Domains of action: business influence on policy—civil society, science, and the media

The multiple voices of the corporation

Business attempts to influence policy take traditional forms of coalition and alliance building (via Trade Associations, elite policy planning groups, issue-specific lobby groups, on the one hand that represent business directly and by, lobbying/

PR, legal, financial, and other consultancies. We refer to these consultants as ‘policy intermediaries’. Their defining characteristic is that they are available for hire, and although they may not formally be private corporations themselves (law or accountancy firms often have partnership structures), they are, as a result, distinctive.

By contrast we identify civil society as composed of groups that are separate from the state and political parties on the one hand and business on the other, which engage in voluntary action on particular issues. There is some debate about the precise limits of civil society (Edwards, 2005); however, we include all those not-for- profit groups that organize around a particular cause or issue. Organizations that claim some form of independence from those with which they work are included, such as think tanks, policy institutes, and lobby groups that coalesce around particular interests or issues. Also part of civil society are pressure groups, trade unions, and a whole host of other similar bodies.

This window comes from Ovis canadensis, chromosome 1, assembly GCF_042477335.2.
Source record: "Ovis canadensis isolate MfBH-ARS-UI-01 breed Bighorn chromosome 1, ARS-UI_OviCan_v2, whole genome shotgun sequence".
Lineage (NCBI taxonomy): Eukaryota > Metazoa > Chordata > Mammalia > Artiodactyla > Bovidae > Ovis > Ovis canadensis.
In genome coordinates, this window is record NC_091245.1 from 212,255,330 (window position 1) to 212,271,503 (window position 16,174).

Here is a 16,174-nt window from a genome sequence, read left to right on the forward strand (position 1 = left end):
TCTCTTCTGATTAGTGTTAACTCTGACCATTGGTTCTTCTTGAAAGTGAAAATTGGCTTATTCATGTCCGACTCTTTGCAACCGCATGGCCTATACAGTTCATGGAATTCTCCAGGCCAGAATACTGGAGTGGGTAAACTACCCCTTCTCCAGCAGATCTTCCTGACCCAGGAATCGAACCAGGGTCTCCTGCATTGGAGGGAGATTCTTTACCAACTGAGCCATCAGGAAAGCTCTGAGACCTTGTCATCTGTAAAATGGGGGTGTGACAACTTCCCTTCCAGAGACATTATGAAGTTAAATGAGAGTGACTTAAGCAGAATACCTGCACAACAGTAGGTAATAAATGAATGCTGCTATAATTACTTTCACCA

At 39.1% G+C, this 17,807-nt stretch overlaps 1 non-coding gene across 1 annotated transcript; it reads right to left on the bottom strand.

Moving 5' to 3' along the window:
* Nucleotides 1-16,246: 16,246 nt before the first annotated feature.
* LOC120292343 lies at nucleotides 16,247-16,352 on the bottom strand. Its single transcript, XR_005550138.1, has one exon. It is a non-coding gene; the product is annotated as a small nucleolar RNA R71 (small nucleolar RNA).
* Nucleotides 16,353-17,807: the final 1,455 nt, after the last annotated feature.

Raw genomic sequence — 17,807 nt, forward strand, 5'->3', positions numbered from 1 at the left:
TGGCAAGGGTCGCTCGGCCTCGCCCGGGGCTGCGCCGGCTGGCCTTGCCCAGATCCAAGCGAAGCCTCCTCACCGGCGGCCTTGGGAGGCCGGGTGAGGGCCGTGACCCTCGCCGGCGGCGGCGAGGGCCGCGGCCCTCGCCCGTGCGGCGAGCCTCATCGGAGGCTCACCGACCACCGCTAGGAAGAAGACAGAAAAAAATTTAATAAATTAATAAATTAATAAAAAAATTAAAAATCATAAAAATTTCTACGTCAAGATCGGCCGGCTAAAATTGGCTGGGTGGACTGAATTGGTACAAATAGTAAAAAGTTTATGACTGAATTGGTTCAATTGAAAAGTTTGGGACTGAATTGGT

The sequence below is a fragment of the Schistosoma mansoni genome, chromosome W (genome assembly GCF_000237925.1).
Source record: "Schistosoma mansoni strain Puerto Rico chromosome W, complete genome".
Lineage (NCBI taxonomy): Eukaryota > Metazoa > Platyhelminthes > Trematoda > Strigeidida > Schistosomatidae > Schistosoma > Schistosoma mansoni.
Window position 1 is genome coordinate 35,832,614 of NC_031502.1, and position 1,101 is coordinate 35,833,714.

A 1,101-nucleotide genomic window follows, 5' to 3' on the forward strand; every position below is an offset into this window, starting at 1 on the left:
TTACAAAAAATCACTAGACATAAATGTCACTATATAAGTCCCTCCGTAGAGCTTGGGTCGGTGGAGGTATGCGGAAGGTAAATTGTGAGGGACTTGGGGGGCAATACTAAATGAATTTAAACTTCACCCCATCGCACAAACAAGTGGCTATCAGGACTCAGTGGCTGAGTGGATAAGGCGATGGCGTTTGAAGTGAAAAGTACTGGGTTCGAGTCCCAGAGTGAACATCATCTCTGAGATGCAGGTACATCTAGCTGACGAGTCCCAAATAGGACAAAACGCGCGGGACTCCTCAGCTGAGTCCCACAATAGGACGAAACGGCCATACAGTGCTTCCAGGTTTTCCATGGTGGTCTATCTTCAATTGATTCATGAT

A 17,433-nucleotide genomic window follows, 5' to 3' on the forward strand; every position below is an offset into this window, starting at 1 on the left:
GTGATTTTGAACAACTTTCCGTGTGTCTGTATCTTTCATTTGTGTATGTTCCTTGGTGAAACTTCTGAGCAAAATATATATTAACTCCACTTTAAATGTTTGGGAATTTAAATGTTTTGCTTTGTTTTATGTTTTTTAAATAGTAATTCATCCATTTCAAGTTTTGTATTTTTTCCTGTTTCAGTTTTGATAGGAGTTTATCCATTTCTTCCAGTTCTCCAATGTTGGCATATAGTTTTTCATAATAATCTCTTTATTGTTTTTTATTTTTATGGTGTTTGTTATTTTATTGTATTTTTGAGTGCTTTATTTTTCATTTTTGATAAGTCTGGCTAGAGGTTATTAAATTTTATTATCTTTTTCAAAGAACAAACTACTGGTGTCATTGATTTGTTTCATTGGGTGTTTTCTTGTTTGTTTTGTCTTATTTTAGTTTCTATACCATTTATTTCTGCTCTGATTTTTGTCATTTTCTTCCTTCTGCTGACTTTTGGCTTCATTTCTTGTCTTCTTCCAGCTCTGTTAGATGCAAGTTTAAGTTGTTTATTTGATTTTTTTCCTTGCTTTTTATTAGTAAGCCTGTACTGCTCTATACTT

This definition makes it easier to examine both the direct and indirect (or covert and opaque) role of corporations. This is important as one of the oldest corporate techniques is the creation of front groups—organizations claiming to be independent but actually controlled or influenced by corporations (Miller and Dinan, 2008a). However, it is important not simply to reduce civil society groups with some corporate involvement to mere instruments of corporate power.

As well as ‘front groups’ (Megalli and Friedman, 1991; Apollonio and Bero, 2007; Laurens, 2015), there are a range of tactics including ‘astroturf’ (Beder, 1998; Lyon and Maxwell, 2004; Kohler-Koch 2010), ‘sock puppets’(Cook et al., 2014; Monbiot, 2013), think tanks (Miller and Mooney, 2010; Hawkins and McCambridge, 2014), corporate social responsibility (Sklair and Miller, 2010), and others that are seen as ‘force multipliers’ by business strategists, providing them with a range of additional voices intended to appear to be independent of or unrelated to business. In this section we briefly review some examples of corporate attempts to manage or capture civil society, science, and the media, each of which is an important domain in itself. It is important to recognize, however, that influencing one domain is often only part of a wider strategy to influence policy by indirect means. The sheer variety of voices employed by corporate actors and the varying routes to influence are an important element of corporate strategy. The fact that many of the voices and routes used strategically involve attempts to disguise the corporate interest is an additional complexity in assessing corporate influence and power.

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